A Crowned Wrestler – Archbishop Theophan of Poltava8 min read
A Crowned Wrestler – Archbishop Theophan of Poltava
From the lives of the desert-fathers, we see tangible evidence of the existing reality of the aerial realm. Armed with long hours of prayer and rigorous fasting, these saints manfully withstood the onslaughts of the demonic powers who often appeared to them in visible, hideous forms. As Christians slackened in their pursuit of the heavenly kingdom, the battle became less apparent; the material world only contributed to the weakness of Christian struggle; it saturated the soul with earthly impressions, weighing it down and obstructing its passage heavenward. Those rare individuals who developed the spiritual stamina of the ancient desert-dwellers, unleashed upon themselves the fury of the demonic powers no less cruel than that of centuries ago. This is evident from the life of Archbishop Theophan of Poltava, an outstanding hierarch and pillar of the Church in our own day, who was like unto the early desert-fathers in his resolute struggle against the prince of darkness. May this make us more conscious of the spiritual warfare which we too must wage if we wish to join the company of the saints.
We wrestle not against flesh and blood, but against…the rulers of the darkness of this world. (Eph. 6:121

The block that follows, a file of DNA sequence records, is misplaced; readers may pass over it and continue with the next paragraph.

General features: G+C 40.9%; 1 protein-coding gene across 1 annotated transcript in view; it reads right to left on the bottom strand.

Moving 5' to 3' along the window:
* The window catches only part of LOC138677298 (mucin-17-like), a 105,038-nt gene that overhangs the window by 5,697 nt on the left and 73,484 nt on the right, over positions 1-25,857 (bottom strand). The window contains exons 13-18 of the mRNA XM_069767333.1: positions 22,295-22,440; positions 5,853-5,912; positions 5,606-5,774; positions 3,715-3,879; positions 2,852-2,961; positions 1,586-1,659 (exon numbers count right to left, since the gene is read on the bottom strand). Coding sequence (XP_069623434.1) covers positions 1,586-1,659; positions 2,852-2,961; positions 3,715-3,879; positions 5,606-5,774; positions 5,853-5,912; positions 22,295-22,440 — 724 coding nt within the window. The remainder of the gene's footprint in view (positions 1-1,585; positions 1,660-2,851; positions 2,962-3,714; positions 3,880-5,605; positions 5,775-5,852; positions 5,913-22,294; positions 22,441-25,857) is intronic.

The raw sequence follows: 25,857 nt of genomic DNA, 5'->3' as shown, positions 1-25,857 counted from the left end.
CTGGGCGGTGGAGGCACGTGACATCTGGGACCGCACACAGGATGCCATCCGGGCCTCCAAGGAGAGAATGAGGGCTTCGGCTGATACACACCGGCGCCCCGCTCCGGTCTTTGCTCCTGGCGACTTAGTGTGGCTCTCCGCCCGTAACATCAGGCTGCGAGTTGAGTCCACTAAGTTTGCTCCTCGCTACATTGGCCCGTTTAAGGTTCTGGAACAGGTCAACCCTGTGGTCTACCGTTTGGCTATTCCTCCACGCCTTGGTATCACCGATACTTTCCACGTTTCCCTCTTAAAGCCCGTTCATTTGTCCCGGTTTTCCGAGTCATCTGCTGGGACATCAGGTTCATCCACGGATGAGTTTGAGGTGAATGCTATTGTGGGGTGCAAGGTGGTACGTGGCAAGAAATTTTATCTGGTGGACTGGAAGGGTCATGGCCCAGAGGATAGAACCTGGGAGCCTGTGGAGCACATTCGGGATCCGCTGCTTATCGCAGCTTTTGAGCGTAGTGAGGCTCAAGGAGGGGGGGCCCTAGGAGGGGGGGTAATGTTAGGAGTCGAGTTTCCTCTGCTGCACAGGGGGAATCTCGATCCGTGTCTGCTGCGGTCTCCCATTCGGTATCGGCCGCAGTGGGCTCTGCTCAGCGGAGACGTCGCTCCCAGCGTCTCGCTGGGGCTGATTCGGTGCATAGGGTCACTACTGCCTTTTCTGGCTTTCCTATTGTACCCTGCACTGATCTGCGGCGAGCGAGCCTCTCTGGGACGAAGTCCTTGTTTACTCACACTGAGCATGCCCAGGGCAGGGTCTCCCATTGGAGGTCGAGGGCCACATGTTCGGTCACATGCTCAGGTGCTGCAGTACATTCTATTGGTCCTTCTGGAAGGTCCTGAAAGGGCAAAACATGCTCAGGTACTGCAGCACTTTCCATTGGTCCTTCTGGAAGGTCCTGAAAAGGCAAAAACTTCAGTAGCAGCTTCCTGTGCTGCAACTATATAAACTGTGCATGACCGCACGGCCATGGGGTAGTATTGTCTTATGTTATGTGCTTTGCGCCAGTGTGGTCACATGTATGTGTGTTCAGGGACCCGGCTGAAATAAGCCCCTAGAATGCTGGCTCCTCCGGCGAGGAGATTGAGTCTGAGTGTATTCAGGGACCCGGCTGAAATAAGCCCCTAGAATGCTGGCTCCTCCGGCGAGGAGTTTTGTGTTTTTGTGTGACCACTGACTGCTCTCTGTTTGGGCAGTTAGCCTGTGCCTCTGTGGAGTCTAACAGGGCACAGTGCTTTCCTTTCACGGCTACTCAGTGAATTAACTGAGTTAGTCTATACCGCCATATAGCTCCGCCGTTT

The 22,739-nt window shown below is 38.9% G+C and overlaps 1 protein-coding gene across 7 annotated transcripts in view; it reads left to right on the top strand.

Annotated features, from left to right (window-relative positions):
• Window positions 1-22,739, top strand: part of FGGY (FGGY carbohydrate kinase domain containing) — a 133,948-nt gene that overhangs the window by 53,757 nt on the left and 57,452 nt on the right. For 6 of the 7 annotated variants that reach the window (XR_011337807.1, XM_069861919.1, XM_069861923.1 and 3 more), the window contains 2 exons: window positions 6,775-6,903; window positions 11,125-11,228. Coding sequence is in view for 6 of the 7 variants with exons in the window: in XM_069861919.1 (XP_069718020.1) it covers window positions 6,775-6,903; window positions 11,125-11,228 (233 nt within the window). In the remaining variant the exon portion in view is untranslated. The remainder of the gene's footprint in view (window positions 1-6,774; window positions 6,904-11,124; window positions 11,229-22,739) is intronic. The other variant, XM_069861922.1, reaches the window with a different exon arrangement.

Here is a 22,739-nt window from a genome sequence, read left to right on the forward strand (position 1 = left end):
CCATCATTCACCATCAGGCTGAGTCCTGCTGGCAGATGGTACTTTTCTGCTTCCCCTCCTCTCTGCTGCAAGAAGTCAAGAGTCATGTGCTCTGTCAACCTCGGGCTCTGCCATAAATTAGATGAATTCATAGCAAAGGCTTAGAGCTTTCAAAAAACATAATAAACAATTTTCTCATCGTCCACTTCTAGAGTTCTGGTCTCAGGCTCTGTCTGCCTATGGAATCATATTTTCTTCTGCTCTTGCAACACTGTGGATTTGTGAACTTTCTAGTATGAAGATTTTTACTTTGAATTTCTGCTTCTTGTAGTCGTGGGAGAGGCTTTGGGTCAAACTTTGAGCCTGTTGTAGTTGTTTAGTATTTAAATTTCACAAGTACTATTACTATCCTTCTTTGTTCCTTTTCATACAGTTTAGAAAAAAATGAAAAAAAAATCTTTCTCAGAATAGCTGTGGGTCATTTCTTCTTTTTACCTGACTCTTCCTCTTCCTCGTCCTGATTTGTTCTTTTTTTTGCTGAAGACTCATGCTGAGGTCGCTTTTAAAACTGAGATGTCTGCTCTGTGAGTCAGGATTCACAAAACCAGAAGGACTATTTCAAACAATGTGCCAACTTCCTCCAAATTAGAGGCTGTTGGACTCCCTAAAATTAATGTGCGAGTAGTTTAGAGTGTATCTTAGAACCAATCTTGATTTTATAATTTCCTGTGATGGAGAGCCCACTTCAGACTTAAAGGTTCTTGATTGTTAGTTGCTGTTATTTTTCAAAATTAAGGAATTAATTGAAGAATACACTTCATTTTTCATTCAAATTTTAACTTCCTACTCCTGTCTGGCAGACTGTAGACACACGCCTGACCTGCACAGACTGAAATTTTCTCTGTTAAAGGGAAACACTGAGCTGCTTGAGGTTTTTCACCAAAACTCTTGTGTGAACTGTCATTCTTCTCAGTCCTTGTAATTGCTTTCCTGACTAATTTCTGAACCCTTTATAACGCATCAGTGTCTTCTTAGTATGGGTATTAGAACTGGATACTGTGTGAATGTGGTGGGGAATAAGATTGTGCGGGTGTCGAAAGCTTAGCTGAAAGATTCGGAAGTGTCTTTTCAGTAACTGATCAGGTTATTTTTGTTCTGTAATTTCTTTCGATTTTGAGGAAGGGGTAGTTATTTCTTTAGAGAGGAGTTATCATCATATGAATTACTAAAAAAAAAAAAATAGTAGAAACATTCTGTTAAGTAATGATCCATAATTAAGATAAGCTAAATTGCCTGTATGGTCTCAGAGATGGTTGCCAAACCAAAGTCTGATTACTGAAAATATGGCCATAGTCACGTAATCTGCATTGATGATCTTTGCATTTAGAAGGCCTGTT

Born in 1873, the son of a village priest, Archbishop Theophan excelled in his studies at the St. Petersburg Theological Academy, where he remained to teach after graduating. Two years later he became a hieromonk, and in 1910 was raised to the rank of archimandrite and given the position of temporary inspector. Four years later he was appointed director of the Academy. Interiorly he was of a highly spiritual cast of soul and a great man of prayer, for which he became widely known preeminently in the capital society. Not only did he unfailingly fulfill his monastic rule, often spending entire nights in prayer; he also attended all of the divine services which took place in the nearby cathedral. If for some reason he was unable to do this, he would read the daily cycle of services standing at the analogion in the icon corner of his cell. This he did even while traveling, always carrying about with himself the necessary service books. At one time he became the spiritual advisor to the Imperial Family. Later, he would recall with emotion how he often celebrated the Liturgy at the Court church on weekdays and how the Empress herself and all four Grand duchesses sang on the cliros. Regarding the height of his spiritual life one may see from the memoirs of E.Y. Kontzevich: “I was told that in his student years he had labored in asceticism, slept on the floor and the like, and ruined his health; he had tuberculosis and poor digestion. Therefore in his mature years he was an opponent of excessive physical asceticism. His voice always remained very weak. He was of small stature, thin, and there was something special in him that evoked a feeling of reverent awe. Jokes or laughter in his presence were impossible, he was a very learned man… a great expert in patrology and patristics. He himself being a practicer of mental prayer and having attained a high state in this practice, he knew as no one else the teaching of the Holy Fathers concerning this ‘science of sciences.’” So thoroughly was he steeped in the Patristic sources that when anyone came to him with a question, he tried to avoid saying anything of his own but always went straight to his bookshelves, to the writings of the Holy Fathers. There he invariably found a precise and fully satisfying answer. He was himself a walking encyclopedia of all the various branches of theology and in general, of whatever pertained to the inner spiritual life. His profound theological understanding was reflected in his sermons which spoke clearly of his close affinity with the Holy Fathers. The students loved and respected him greatly and it was a great loss when he was relieved of his post at the Academy to assume the duties of a ruling archpastor. The intensity of his spiritual endeavors was certain to excite the wrath of the evil one. This Vladika Theophan knew from experience, as he himself testified in his address on the eve of his consecration as bishop: “…Ever since 1 came into being, I observe in myself an unceasing battle of life and death in the realm of existence, both natural and spiritual. O, how heavy this battle has been at times in me; but may there be thanks to the Lord for it! It has deeply implanted in my heart the saving truth that I in myself am nothing, and that the Lord for me is everything!” Vladika Theophan suffered many severe assaults by the demonic powers who tried to frighten the man of prayer into ceasing his labors. Several of his cell attendants were witnesses to these attacks. Yet another witness was Bishop Seraphim, at that time in charge of the Russian church communities in Bulgaria. Once, he and Vladika Theophan were traveling together in the same compartment of an overnight train. Bishop Seraphim suddenly woke up and saw an enormous black cat with flaring eyes in the middle of the compartment, he heard the loud voice of Vladika Theophan: “In the name of Jesus Christ the Son of the Living God, I adjure you: get away from me unclean spirit” The cat hissed, sending a shower of sparks, and then vanished. This so terrified Bishop Seraphim that he refused to ride again in the same compartment with Vladika Theophan. The Revolution overtook Vladika as Archbishop of Poltava, from whence he emigrated with the White Army through Constantinople to Bulgaria, where he lived for many years. During this time, some admirers rented for him a small house in the country outside Varna where he would spend time in the summer months. The house had two rooms and a kitchen. Vladika occupied the first room which had an entrance from the veranda; the second room was left empty, while the kitchen was used by Vladika’s cell attendants when they spent the night. They discontinued this habit after being frightened by a series of nocturnal visitations. Suddenly, in the middle of the night, in the adjoining empty room, they would distinctly hear footsteps, then the sound of someone throwing whole handfuls of sand or earth through the windows, or other mysterious noises. At such times they would hear Vladika’ s voice unusually loud: “In the name of our Lord Jesus Christ, Son of the Living God, I adjure you: be gone from me, unclean one!” Then everything would become quiet. On still another occasion, following Vladika’s return to Sofia, the cell attendants came to the cottage to collect his things. They were surrounded by some of the neighboring summer residents who were bewildered by what they had witnessed there the previous night. “What went on at your bishop’s place last night? …. Nothing,” they replied. “Vladika left the day before and no one remained at the cottage.” “That couldn’t be,” the Bulgarian exclaimed dumbfounded. “All night the windows were brightly lit and it could be seen that many people had gathered and were having some sort of party, dancing…” Later, one of the cell attendants approached Vladika about this incident. The bishop smiled and said humbly, “Such things happen with monks.” The cell attendant understood, however, that it did not happen with all monks, but only with those genuine monks such as Vladika Theophan. (One of these cell attendants was Alexander Taushev, the future Archbishop Averky, Abbot of Holy Trinity Monastery, Jordanville.)